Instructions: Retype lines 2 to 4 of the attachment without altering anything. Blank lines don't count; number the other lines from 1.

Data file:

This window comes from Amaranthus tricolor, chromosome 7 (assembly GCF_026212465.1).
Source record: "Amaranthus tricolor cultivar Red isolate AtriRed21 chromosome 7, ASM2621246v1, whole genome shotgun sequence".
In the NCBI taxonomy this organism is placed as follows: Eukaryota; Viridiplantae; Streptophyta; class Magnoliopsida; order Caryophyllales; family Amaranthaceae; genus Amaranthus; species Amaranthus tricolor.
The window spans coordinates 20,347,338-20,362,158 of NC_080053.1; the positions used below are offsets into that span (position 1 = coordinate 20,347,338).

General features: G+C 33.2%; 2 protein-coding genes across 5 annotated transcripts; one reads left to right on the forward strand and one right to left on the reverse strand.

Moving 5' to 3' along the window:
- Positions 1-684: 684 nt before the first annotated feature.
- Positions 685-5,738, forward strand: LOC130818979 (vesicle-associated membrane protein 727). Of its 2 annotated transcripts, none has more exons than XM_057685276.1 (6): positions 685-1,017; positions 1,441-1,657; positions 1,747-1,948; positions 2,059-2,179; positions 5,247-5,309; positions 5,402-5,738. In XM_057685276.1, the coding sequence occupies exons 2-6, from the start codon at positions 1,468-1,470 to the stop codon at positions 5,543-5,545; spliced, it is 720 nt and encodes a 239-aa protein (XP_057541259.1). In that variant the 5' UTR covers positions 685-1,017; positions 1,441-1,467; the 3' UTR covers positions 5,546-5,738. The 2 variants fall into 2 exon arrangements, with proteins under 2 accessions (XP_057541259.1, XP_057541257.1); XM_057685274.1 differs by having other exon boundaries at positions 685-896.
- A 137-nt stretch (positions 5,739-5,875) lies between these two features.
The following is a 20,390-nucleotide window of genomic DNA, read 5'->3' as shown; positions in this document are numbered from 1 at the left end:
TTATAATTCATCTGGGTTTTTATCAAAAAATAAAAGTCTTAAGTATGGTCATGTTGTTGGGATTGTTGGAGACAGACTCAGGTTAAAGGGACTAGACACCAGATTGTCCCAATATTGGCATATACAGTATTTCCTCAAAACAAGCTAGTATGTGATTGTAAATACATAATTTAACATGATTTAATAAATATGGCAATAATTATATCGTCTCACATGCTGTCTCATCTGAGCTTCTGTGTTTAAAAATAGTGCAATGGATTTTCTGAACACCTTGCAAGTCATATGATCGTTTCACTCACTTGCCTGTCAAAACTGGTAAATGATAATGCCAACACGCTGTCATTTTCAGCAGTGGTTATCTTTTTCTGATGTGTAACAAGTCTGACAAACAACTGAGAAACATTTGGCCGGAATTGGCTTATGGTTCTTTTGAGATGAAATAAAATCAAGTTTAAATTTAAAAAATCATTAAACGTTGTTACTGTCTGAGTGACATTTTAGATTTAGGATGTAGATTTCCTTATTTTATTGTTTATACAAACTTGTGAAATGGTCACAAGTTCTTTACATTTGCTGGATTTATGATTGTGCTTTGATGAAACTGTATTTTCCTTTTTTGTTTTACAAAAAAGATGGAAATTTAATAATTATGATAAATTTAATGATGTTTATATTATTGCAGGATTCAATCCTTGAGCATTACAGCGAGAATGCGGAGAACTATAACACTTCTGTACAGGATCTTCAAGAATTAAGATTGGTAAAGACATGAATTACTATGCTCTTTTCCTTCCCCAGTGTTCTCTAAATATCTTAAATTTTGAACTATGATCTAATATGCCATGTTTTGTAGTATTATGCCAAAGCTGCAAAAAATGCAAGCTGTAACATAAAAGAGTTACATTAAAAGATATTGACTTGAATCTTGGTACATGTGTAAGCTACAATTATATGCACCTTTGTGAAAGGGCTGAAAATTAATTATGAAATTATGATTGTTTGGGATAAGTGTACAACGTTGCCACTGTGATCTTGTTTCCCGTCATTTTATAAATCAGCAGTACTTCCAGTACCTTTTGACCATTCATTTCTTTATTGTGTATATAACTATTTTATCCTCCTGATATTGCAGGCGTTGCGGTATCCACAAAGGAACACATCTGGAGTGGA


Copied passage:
Source record: "Amaranthus tricolor cultivar Red isolate AtriRed21 chromosome 7, ASM2621246v1, whole genome shotgun sequence".
In the NCBI taxonomy this organism is placed as follows: Eukaryota; Viridiplantae; Streptophyta; class Magnoliopsida; order Caryophyllales; family Amaranthaceae; genus Amaranthus; species Amaranthus tricolor.
The window spans coordinates 20,347,338-20,362,158 of NC_080053.1; the positions used below are offsets into that span (position 1 = coordinate 20,347,338).